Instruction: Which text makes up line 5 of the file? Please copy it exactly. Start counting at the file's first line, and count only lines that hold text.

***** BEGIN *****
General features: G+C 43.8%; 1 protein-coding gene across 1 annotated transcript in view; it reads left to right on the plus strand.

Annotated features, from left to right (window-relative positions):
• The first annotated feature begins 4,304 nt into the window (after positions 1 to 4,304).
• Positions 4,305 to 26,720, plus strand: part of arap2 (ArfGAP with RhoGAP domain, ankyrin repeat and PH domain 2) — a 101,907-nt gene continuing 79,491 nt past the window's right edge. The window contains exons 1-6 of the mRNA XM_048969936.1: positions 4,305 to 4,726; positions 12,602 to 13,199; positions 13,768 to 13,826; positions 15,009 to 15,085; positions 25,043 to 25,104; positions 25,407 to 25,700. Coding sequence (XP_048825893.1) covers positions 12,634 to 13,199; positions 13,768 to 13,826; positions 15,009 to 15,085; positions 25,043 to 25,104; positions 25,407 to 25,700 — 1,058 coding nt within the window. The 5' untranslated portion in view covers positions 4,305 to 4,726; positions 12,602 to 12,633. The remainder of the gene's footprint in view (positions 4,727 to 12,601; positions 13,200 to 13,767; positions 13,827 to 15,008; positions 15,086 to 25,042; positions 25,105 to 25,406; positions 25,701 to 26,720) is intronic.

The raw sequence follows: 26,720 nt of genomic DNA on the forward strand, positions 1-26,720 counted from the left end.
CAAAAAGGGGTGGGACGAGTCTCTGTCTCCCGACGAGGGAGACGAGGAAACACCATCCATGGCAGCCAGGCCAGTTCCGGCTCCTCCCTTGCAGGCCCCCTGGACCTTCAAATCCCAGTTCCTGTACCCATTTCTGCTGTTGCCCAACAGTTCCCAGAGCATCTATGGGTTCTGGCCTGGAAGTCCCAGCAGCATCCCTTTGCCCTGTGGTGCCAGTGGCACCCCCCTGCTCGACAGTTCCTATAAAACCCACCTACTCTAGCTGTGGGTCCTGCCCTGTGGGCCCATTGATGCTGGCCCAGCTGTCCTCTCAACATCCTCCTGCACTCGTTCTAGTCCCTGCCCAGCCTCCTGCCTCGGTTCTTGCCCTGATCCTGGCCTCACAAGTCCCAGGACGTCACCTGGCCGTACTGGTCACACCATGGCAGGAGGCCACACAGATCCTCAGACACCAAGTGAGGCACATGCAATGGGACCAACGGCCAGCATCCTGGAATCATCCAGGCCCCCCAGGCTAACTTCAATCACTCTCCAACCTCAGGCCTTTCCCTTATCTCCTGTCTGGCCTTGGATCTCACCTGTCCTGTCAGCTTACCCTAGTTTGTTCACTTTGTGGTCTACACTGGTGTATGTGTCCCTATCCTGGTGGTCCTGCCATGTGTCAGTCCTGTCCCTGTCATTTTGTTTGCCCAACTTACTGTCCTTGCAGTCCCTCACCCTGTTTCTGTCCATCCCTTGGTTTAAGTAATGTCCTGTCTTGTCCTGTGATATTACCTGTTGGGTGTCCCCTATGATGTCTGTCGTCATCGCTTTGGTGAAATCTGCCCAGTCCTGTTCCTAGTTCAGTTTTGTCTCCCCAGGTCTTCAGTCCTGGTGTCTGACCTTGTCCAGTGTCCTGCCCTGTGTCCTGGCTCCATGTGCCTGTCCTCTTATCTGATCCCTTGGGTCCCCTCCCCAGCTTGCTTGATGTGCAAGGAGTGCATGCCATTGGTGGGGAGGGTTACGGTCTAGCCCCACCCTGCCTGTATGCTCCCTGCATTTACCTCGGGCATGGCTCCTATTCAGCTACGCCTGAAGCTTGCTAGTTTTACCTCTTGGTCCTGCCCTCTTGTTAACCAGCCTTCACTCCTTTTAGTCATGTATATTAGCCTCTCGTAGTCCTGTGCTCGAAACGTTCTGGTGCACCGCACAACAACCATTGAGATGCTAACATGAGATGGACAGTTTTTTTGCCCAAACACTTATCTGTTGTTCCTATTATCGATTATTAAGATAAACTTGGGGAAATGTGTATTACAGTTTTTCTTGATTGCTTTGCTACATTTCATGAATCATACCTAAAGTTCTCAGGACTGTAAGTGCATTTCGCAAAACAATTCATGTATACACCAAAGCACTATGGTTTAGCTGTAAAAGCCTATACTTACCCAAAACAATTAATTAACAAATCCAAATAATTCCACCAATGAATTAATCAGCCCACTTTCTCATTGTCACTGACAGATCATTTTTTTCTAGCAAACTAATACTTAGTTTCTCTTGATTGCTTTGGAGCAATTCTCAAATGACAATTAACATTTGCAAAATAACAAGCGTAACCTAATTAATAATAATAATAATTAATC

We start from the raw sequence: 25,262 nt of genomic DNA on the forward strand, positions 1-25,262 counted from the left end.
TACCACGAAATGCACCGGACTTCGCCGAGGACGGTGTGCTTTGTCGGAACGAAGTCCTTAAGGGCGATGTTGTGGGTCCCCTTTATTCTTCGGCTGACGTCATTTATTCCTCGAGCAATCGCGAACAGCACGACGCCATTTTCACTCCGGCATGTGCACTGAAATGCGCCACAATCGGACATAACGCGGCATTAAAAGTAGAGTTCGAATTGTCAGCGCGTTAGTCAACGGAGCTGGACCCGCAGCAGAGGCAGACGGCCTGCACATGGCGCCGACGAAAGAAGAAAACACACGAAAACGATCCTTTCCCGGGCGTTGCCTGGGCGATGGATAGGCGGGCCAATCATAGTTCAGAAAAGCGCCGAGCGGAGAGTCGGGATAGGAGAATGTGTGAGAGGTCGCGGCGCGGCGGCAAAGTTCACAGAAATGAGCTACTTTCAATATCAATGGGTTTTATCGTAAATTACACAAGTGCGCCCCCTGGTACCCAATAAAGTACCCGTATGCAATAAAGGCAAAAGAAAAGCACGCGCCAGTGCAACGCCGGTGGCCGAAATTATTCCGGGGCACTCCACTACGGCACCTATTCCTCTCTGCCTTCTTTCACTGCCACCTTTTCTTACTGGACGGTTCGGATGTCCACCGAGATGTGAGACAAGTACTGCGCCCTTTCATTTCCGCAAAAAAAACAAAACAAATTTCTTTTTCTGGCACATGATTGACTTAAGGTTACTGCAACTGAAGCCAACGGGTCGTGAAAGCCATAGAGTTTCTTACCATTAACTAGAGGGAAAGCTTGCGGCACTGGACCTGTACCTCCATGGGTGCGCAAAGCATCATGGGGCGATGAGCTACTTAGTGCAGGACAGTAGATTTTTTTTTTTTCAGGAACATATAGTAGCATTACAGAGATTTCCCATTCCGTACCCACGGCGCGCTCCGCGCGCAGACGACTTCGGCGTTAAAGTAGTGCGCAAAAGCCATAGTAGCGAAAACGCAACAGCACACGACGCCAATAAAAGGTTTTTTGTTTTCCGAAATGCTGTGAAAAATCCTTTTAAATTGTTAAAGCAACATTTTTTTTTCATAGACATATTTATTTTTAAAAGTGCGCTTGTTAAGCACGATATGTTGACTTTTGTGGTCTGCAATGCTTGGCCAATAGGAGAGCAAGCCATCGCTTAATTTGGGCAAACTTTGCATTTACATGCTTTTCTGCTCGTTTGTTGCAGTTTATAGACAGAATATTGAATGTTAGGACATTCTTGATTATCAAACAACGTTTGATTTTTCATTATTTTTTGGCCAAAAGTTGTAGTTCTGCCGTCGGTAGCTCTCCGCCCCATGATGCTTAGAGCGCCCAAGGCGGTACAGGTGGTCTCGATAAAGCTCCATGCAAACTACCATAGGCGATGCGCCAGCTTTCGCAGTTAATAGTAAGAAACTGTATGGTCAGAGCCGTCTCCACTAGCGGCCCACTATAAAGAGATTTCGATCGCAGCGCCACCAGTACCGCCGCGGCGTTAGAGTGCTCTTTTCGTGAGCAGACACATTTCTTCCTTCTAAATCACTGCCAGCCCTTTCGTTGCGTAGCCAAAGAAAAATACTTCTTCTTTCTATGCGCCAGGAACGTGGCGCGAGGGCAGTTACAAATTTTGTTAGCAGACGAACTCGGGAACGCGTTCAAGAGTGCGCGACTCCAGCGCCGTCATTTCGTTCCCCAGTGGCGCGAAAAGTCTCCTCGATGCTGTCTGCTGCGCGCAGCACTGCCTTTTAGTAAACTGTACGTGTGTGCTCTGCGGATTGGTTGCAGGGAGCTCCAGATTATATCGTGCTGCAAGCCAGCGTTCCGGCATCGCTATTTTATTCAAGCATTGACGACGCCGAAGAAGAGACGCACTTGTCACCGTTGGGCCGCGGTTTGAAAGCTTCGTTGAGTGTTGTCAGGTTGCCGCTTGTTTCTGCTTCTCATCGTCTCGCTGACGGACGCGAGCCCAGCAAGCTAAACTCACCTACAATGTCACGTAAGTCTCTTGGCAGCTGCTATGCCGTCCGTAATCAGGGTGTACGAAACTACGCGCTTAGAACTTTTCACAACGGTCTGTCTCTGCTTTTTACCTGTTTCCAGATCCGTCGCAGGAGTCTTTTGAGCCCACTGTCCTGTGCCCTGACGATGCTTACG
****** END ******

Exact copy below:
The raw sequence follows: 26,720 nt of genomic DNA on the forward strand, positions 1-26,720 counted from the left end.